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Courtesy of Museum of Natural Science in Houston, TX


The “crown jewel”, a 1,869-carat natural emerald crystal, the largest ever discovered in North America.

Known as the “North American Emerald Mine” (NAEM), the elongated hexagonal emerald crystal was discovered in 2003. A carat should not be confused with its homophone, carrot.

Though the ancients could have very well settled for baby carrots as a standard weight measurement, they decided that the carob seed (literally “small horn”) was the best way to measure tiny, precious items due to its unusually low mass variability.



In 1907 at the Fourth General Conference on Weights and Measures, a carat was defined as being equivalent to 200mg (0.2 grams).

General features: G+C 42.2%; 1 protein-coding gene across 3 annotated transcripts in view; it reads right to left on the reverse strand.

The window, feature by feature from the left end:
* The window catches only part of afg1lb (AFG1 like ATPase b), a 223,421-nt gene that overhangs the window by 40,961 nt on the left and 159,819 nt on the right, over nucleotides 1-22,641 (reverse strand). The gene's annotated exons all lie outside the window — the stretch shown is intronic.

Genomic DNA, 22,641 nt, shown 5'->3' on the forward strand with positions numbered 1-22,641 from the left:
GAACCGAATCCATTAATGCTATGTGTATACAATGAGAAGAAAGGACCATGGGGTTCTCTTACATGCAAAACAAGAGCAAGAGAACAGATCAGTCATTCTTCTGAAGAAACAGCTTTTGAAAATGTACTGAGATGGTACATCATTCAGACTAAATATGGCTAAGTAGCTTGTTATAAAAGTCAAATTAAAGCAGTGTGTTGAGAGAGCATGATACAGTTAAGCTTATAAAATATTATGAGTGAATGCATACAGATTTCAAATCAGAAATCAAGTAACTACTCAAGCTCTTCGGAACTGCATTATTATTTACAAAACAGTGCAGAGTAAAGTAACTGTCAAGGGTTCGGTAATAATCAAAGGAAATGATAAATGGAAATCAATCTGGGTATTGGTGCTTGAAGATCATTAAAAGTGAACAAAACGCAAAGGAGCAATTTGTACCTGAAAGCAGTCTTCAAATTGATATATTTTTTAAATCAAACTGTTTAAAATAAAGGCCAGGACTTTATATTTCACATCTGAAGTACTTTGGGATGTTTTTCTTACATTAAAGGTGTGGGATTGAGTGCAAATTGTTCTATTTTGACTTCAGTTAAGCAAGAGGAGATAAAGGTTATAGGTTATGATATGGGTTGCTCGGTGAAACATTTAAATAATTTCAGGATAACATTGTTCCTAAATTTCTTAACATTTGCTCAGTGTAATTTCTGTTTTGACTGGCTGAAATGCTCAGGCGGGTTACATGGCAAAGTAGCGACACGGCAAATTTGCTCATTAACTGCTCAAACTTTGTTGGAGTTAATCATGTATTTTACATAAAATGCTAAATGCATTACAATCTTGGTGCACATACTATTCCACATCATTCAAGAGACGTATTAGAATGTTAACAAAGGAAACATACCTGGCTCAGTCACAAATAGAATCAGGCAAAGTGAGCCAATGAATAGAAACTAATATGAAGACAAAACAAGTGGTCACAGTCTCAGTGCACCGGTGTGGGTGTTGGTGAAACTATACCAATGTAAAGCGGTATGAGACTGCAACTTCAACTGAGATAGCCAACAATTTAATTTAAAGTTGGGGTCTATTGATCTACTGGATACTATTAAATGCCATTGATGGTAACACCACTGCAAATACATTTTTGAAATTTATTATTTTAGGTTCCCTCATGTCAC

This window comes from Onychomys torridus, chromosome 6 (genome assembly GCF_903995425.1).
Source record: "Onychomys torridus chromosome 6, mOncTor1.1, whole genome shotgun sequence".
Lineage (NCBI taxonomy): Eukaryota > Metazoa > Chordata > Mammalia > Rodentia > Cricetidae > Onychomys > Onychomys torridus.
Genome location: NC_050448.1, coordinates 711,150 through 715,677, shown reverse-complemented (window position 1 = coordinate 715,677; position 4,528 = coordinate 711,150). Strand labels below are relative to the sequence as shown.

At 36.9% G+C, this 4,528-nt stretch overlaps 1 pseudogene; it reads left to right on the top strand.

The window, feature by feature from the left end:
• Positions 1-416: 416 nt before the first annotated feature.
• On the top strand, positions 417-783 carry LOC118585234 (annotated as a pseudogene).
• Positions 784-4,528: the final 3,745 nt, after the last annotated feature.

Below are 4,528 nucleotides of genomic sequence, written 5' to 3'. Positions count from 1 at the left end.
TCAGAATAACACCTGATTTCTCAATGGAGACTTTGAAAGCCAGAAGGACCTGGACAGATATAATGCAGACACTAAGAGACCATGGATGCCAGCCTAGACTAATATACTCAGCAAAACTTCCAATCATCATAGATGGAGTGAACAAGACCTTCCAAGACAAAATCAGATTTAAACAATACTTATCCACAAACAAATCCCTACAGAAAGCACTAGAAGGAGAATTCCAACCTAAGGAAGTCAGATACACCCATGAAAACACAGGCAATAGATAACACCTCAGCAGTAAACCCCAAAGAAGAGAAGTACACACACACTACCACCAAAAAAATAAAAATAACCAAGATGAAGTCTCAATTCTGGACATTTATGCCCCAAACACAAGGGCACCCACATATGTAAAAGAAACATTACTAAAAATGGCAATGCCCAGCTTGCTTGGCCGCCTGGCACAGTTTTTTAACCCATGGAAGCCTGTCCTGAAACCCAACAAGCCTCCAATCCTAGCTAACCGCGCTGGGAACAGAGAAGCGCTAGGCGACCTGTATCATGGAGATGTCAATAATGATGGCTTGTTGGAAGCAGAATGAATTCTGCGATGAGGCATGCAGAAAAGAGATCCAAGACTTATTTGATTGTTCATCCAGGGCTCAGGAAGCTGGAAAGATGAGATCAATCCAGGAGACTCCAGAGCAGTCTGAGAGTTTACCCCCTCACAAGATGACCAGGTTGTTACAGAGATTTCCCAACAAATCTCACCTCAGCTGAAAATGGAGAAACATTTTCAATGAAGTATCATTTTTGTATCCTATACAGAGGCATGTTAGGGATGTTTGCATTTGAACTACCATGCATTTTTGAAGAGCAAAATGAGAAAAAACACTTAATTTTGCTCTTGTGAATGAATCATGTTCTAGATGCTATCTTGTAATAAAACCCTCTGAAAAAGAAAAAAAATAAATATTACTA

The crystal has a dark green color and a length of 19.5 cm. The crystal surface appears to be etched, and not smooth and brilliant like other emerald crystals.

Apparently, this seems to be an uncanny feature present in most emeralds extracted from the same mine, as first described more than a century ago in “Gems in North Carolina” written by George Frederick Kunz, a famous American mineralogist.


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